I have a son who was born with an aortic stenosis. This means his aortic valve is narrower than it should be. He just turned 14 and up until his cardiology appointment last month, there has never been an issue.
Before we found ourselves back in the office, we had been rescheduled twice, so I was already feeling on-edge. Walking into the waiting room, there was not one place to sit. This added to my feelings of annoyance. When we finally met with the doctor, I was relieved, until after placing the transducer on my son’s chest his first question was, “Have you had a growth spurt recently?” Not what you want to hear when your child has a heart defect.
The most recent reason we had been rescheduled was our doctor had a spider bite on his leg that needed treatment. I rolled my eyes when the receptionist shared this with us (good thing it was over the phone). I thought it sounded like an interesting excuse – who has to go to the hospital for a spider bite? But another part of me wondered: Why is she telling me this? Is that my business?
At this bad-news-appointment, we were told medication would be needed to lower my son’s blood pressure – not because it was high, but because the rate of flow through the narrowing could cause damage to the area where the blood comes through, like spraying a pressure washer constantly at one spot on your house. We were also asked if we had other children, and if they had ever been assessed by a cardiologist? We have 4 sons total, and no one has ever told us this before – that was jarring. The doctor was adamant my husband and I be checked, as well. Our heart-son’s health is monitored fiercely because there is a known issue – but if this were genetic, any of us could have an issue and not know. That was frightening.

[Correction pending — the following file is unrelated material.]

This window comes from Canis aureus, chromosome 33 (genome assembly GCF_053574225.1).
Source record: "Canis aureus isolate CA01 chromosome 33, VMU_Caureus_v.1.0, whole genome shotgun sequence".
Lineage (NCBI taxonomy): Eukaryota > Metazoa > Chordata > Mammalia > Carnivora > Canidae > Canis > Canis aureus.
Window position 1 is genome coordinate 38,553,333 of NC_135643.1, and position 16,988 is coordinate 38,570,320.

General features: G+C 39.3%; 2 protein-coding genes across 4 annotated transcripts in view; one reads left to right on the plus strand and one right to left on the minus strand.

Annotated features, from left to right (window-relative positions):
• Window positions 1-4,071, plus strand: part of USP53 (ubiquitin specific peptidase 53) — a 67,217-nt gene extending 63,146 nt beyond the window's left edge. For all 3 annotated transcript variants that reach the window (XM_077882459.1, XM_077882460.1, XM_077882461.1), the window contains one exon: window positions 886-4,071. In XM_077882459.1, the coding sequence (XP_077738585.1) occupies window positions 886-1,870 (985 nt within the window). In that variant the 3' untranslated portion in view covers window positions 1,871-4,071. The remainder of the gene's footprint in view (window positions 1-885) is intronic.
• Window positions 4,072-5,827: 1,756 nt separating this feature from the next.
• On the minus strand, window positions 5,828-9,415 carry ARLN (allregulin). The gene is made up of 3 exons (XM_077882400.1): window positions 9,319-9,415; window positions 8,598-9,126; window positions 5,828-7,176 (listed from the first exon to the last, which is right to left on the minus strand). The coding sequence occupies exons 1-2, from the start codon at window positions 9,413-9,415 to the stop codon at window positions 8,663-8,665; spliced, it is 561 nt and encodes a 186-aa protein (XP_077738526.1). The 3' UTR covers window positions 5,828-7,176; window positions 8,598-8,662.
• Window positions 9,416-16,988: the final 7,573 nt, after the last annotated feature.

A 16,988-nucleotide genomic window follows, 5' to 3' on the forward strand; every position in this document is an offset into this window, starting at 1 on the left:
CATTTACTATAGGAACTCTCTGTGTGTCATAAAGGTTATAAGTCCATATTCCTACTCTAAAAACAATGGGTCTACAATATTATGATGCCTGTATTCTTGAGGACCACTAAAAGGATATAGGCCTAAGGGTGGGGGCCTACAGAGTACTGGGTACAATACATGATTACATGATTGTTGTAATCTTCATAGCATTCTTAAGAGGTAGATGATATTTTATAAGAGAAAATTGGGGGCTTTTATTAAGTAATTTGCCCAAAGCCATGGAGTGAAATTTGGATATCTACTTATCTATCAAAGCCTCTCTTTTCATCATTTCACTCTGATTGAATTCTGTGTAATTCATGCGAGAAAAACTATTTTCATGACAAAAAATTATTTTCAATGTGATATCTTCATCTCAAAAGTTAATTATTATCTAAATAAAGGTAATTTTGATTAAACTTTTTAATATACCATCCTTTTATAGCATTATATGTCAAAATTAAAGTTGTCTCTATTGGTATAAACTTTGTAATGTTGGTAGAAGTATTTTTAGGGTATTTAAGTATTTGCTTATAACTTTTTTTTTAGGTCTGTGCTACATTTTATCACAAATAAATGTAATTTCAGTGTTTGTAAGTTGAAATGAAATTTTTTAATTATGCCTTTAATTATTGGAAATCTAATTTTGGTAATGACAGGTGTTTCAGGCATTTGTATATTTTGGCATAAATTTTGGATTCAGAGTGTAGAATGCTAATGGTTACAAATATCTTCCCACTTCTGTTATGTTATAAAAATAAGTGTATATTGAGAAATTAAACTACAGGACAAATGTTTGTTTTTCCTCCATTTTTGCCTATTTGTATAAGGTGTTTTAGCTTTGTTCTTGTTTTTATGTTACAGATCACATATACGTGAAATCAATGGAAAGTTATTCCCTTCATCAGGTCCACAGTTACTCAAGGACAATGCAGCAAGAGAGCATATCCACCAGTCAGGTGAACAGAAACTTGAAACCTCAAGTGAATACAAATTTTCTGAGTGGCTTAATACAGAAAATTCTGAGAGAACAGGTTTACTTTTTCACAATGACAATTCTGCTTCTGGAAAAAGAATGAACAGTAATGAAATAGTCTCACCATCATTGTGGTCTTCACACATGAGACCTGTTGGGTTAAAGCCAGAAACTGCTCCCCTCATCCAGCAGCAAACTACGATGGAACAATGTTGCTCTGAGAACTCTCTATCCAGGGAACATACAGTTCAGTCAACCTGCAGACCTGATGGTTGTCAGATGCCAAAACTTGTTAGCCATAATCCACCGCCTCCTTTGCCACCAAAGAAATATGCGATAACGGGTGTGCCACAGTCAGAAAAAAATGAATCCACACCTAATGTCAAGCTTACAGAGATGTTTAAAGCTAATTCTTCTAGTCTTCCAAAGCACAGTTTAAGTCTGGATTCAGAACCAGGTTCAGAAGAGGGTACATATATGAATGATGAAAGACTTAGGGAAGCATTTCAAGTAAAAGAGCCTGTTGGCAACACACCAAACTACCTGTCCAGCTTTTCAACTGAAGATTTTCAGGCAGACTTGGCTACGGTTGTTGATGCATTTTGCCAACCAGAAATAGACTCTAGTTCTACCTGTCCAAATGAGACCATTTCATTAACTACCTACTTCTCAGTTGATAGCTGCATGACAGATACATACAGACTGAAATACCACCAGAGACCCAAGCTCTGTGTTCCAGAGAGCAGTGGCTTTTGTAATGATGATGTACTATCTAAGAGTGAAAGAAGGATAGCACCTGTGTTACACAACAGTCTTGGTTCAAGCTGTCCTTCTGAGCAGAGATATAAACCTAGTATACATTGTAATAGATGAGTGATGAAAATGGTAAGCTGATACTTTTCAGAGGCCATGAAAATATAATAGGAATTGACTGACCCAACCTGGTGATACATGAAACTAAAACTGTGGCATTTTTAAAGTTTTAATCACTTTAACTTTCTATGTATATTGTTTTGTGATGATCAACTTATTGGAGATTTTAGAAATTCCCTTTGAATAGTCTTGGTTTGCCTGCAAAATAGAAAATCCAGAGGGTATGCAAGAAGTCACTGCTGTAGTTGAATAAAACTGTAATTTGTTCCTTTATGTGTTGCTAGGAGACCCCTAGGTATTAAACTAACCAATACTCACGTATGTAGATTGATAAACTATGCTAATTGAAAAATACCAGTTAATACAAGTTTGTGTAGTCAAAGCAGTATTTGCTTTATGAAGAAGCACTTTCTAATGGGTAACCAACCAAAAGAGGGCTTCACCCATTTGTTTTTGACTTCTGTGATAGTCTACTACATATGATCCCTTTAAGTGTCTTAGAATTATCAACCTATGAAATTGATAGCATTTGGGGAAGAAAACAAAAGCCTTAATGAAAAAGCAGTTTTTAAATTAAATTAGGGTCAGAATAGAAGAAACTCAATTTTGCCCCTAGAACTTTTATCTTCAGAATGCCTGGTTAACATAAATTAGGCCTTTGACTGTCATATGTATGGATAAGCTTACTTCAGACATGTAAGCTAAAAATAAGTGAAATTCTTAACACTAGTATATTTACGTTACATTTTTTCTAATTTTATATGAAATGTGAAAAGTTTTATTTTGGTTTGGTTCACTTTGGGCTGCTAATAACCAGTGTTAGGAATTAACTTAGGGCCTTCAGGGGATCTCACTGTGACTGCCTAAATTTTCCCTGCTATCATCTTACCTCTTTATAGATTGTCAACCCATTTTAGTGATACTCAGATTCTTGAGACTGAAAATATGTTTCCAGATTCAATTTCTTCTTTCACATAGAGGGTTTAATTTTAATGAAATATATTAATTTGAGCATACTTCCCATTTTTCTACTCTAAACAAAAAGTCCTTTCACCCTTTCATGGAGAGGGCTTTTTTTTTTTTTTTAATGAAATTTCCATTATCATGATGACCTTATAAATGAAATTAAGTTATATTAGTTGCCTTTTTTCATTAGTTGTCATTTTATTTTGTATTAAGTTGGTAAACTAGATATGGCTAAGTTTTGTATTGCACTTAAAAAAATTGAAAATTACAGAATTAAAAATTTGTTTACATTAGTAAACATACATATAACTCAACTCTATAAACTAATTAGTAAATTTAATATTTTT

We were the last appointment of the day and the office was shutting down. As the doctor was performing the echocardiogram, he kept sharing details of his spider bite, occasionally shaking his leg or letting out a sigh or “ouch” here and there – it was obvious he was not feeling well. He also said he couldn’t wait to get out of there that day and change the dressing.
So here’s us: bombarded with overwhelming information.
And here’s our doctor: trying to help us while being distracted with his own issue.
I left that day feeling sad, scared, and unsure about all his recommendations. Knowing we didn’t have his full attention added to my stress and confusion. I questioned our relationship with this professional, and again to my mind came: Why is his issue my business?
So how does this relate to doula work? Let me share another story.
A number of years back I had a couple I loved, and I think they loved me. We were so excited to work together. A week before they were due, my grandma passed away and the funeral was in another state. Of course I was going to attend – in the grand scheme of things, my grandma’s funeral is going to be more important to my health and memories than the birth of a client’s baby. So I let my client know my plans.
It was an emotional phone call, because she was one of the first people I told. I did cry when I let her know I was going out of town, and of course I would provide a back-up for her. I felt good about everything. I was gone for 5 days, and just as we hit the California state line again, I knew I would be home by nightfall and things would return to normal! I could still be there for her birth.
I was unprepared for the phone call I got within an hour of that feeling. It was my client. She said she didn’t want there to be any bad feelings at the birth, and they had decided to proceed without a doula. I felt confused because I knew I didn’t have any bad feelings – had I been clueless to their feelings?